Derek Medhurst

Stereo 3D photographs

I've been interested in stereo photos for many years but became more active around 2005/6 when I acquired a secondhand Stereo Realist camera. I Iater bought a Fuji digital stereo camera and still use that for most of my stereo pictures. I belong to the Stereoscopic Society and enter their and some other stereo competitions around the world to get an idea of what different people think of my pictures.

Essentially 3D stereo photography involves creating two photos of a scene, usually taken from about the same distance apart as are our eyes. You view the two pictures so that the left eye sees the left image and the right eye the right image. The brain then fuses the two parts and you see a fair representation of what your eyes were seeing originally - depth in the picture.

There are various technologies for viewing stereo photographs. These include using the familiar red & cyan glasses to view superimposed red & cyan frames; on a 3D TV using appropriate glasses; modern or Victorian stereo viewers for stereocards.

The selection of my stereo photos in his section are in "side-by-side" format for parallel eye viewing. Clicking on any thumbnail produces a larger photo gallery. Stereo photography aficionados may have prismatic glasses or other viewers to enable the stereo effect. If not you may be able to "freeview" the photos.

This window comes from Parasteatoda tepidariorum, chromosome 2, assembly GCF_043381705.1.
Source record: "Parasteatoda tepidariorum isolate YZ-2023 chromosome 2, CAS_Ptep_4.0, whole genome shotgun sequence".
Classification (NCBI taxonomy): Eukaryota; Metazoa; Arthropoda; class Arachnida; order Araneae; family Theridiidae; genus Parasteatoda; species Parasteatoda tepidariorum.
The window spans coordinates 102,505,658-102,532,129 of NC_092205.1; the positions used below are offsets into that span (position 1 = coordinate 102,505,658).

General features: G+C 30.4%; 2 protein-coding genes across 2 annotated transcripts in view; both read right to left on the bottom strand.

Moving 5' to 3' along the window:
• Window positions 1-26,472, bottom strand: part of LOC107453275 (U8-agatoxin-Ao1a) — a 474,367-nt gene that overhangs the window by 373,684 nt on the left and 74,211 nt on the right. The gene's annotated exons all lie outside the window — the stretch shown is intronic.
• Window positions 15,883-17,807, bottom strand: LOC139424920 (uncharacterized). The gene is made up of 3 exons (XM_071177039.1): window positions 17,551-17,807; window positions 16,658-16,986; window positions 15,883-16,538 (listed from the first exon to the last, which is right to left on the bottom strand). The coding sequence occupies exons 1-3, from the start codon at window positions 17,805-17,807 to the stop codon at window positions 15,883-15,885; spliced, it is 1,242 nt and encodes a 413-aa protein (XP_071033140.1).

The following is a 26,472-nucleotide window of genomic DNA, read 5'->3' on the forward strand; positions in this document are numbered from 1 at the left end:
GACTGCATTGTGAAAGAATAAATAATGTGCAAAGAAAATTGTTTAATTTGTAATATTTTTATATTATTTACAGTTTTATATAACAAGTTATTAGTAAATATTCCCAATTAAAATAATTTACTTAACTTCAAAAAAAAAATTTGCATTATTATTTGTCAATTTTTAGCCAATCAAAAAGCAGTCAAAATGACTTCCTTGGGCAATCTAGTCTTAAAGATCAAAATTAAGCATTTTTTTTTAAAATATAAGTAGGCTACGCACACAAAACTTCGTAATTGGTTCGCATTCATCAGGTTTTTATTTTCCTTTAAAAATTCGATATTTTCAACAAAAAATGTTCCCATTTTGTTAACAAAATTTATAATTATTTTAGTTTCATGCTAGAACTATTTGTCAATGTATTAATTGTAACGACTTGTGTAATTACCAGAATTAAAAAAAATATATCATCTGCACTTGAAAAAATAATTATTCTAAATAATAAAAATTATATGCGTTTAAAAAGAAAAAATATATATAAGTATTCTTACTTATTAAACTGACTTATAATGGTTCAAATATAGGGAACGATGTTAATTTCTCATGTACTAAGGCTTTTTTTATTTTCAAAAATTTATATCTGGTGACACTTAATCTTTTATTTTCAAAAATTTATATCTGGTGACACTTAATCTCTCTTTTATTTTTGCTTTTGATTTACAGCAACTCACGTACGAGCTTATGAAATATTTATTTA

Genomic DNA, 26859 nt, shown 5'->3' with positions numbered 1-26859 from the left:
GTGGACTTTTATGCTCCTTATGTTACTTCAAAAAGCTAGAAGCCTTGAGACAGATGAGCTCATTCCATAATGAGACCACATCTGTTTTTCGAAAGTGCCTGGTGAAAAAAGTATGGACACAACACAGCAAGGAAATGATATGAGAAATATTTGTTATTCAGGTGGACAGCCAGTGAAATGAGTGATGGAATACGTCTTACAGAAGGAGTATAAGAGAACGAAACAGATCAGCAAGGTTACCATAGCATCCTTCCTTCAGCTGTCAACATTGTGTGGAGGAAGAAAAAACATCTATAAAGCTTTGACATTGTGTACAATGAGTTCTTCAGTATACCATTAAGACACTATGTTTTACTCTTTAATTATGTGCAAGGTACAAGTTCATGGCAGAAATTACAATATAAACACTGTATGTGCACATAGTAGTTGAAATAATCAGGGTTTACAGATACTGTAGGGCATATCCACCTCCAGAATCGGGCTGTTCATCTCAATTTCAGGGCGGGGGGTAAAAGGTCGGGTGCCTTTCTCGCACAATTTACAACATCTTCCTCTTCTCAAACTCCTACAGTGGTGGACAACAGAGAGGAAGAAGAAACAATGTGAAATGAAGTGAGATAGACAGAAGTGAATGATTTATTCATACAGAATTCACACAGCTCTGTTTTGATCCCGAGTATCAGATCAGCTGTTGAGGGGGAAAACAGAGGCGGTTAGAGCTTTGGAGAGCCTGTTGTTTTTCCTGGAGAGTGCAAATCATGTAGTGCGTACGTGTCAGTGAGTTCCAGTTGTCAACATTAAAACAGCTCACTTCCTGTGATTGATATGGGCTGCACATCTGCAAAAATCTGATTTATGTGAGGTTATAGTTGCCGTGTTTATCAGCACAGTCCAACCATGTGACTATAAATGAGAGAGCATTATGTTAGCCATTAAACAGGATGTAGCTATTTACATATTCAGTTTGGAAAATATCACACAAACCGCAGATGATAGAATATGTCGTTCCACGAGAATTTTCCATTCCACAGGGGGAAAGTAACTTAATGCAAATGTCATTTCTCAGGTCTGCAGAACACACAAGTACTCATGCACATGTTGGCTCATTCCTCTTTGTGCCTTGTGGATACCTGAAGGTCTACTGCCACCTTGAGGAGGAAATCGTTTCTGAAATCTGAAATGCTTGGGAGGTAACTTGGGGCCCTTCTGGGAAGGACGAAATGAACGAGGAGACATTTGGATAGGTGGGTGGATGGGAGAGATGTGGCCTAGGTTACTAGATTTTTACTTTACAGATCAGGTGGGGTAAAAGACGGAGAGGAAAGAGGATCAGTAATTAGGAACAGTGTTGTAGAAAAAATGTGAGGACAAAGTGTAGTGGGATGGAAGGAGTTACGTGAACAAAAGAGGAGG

Freeviewing is often easier to do than describe. But if you were able to view those "magic eye" pictures that were popular a few years ago, the technique is the same.

To "freeview":

  • Have the main picture small on your screen (having equivalent points on the left and right halves about 65mm apart should work).
  • Look through the pictures, as if looking at something behind the screen, with the left eye looking through the left frame and the right eye through the right one.
  • Then try to pull your focus back to the screen, but still leaving the eyes looking forward in parallel rather than converging onto the screen.
  • You may need to move the head to and fro to change the viewing distance, but a third image should appear between the left and right pics, in focus, and showing a 3D impression.

Not everyone can see stereo photos. If you can't, just have a look at one side of the pair anyway - I hope they may still be of some interest!

Stereo photo galleries